DESCRIPTION (provided by applicant): Our goal is to explore novel tumor suppressor mechanisms dependent on the integrity of primary cilia. Our preliminary data shows the absence of cilia in cholangiocarcinoma cells; therefore, ciliary dysfunction may be associated with cancer development. The mechanisms leading to ciliary reduction in these tumor cells as well as the consequences of such a lost remain unknown. We HYPOTHESIZE that the functional integrity of cholangiocyte primary cilia is required for the transduction of environmental stimuli, and generates intracellular signals that function as tumor suppressors. We propose that in cholangiocarcinoma, (i) decreased microRNAs expression (i.e. mir-433, mir-22, mir-141, mir-200) leads to overexpression of HDAC6, a cytoplasmic deacetylase that induces ciliary resorption, and the subsequent reduction of cholangiocyte primary cilia; and (ii) ciliary loss generates the disengagement between the environment and the cell interior resulting in derepression of tumorigenic factors and cancer development. In Specific Aim #1 we will characterize the effect of ciliary loss on the normal cholangiocyte phenotype. Our working hypothesis, based upon preliminary data, is that primary cilia and the intracellular signals induced by their multisensory functions are constraining Hedgehog and MAPK pathways, which are involved in cancer development. In Specific Aim #2 we will characterize the effect of specific miRNAs downregulated in CCA on cholangiocyte ciliary expression. Our working hypothesis is that the downregulation of mir-433, mir-22, mir-141, and/or mir-200 in CCA induces the overexpression of HDAC6 and the resorption of cilia. Finally, in Specific Aim #3 we will evaluate the effect of cilia restoration on tumor cells. Our working hypothesis is that this intervention isa potential approach for decreasing cell growth and dedifferentiation of cholangiocarcinoma cells. The results of the present proposal will provide novel information regarding the ciliary-dependent mechanisms controlling the proliferation of tumor cells; and will provide the foundation for a plausible anti-cancer therapeutic treatment based on the rescue of primary cilia architecture and function.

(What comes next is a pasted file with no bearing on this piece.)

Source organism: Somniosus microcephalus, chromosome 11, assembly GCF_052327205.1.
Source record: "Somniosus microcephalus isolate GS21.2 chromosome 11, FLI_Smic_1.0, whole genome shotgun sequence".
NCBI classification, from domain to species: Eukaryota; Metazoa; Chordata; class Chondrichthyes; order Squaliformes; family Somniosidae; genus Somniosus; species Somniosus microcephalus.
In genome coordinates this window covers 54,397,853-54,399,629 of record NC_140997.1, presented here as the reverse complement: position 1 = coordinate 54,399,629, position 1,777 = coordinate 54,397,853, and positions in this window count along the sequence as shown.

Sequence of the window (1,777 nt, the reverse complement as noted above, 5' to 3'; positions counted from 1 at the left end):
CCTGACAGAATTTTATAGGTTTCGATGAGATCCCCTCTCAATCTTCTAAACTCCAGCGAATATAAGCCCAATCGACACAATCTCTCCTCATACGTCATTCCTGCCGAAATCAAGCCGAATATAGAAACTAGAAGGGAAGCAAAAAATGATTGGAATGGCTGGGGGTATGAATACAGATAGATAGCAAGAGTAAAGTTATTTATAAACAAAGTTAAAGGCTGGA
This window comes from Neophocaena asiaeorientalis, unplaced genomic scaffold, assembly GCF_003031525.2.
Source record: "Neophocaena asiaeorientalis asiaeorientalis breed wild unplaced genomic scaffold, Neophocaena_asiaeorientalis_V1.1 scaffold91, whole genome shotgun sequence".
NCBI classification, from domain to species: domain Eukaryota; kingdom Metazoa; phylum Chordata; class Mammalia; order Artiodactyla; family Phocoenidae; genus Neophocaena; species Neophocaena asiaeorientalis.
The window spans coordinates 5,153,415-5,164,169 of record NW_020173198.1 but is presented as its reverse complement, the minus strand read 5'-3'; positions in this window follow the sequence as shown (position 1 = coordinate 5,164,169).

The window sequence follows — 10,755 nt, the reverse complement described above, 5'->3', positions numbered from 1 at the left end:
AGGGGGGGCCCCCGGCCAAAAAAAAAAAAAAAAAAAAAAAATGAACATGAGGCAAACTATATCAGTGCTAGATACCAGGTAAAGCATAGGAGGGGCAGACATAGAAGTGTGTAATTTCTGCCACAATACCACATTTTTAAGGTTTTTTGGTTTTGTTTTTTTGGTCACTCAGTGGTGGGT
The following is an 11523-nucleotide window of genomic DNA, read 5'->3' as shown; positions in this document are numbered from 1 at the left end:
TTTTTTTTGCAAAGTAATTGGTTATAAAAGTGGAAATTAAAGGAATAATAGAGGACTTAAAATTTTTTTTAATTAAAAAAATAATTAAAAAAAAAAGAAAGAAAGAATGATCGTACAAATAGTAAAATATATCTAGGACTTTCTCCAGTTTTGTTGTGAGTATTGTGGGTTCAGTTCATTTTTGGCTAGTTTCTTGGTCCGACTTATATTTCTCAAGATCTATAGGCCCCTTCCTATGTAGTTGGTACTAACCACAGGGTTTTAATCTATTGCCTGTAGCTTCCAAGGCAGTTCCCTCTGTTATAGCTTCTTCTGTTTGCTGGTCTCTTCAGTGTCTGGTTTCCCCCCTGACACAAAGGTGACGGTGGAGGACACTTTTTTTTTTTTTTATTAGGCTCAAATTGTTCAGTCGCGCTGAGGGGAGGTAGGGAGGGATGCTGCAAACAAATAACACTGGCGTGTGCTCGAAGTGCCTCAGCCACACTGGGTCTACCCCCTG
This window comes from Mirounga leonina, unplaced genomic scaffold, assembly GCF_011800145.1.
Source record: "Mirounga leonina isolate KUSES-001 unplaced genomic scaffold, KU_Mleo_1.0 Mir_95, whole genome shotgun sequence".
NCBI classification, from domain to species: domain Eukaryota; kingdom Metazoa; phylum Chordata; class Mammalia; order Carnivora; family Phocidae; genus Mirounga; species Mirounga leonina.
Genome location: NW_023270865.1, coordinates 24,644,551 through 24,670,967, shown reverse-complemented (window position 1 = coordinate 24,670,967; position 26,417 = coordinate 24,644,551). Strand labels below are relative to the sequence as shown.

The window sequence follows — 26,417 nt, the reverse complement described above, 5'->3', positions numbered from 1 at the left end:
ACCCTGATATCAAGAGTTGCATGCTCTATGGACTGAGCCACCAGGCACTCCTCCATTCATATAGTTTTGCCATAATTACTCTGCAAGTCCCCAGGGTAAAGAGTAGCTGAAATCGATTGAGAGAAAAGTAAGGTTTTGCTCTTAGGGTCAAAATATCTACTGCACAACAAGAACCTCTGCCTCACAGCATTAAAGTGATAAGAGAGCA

|Effective start/end date||4/1/13 → 9/30/15|
- National Institutes of Health: $172,913.00
- National Institutes of Health: $93,993.00
- National Institutes of Health: $107,277.00
Explore the research topics touched on by this project. These labels are generated based on the underlying awards/grants. Together they form a unique fingerprint.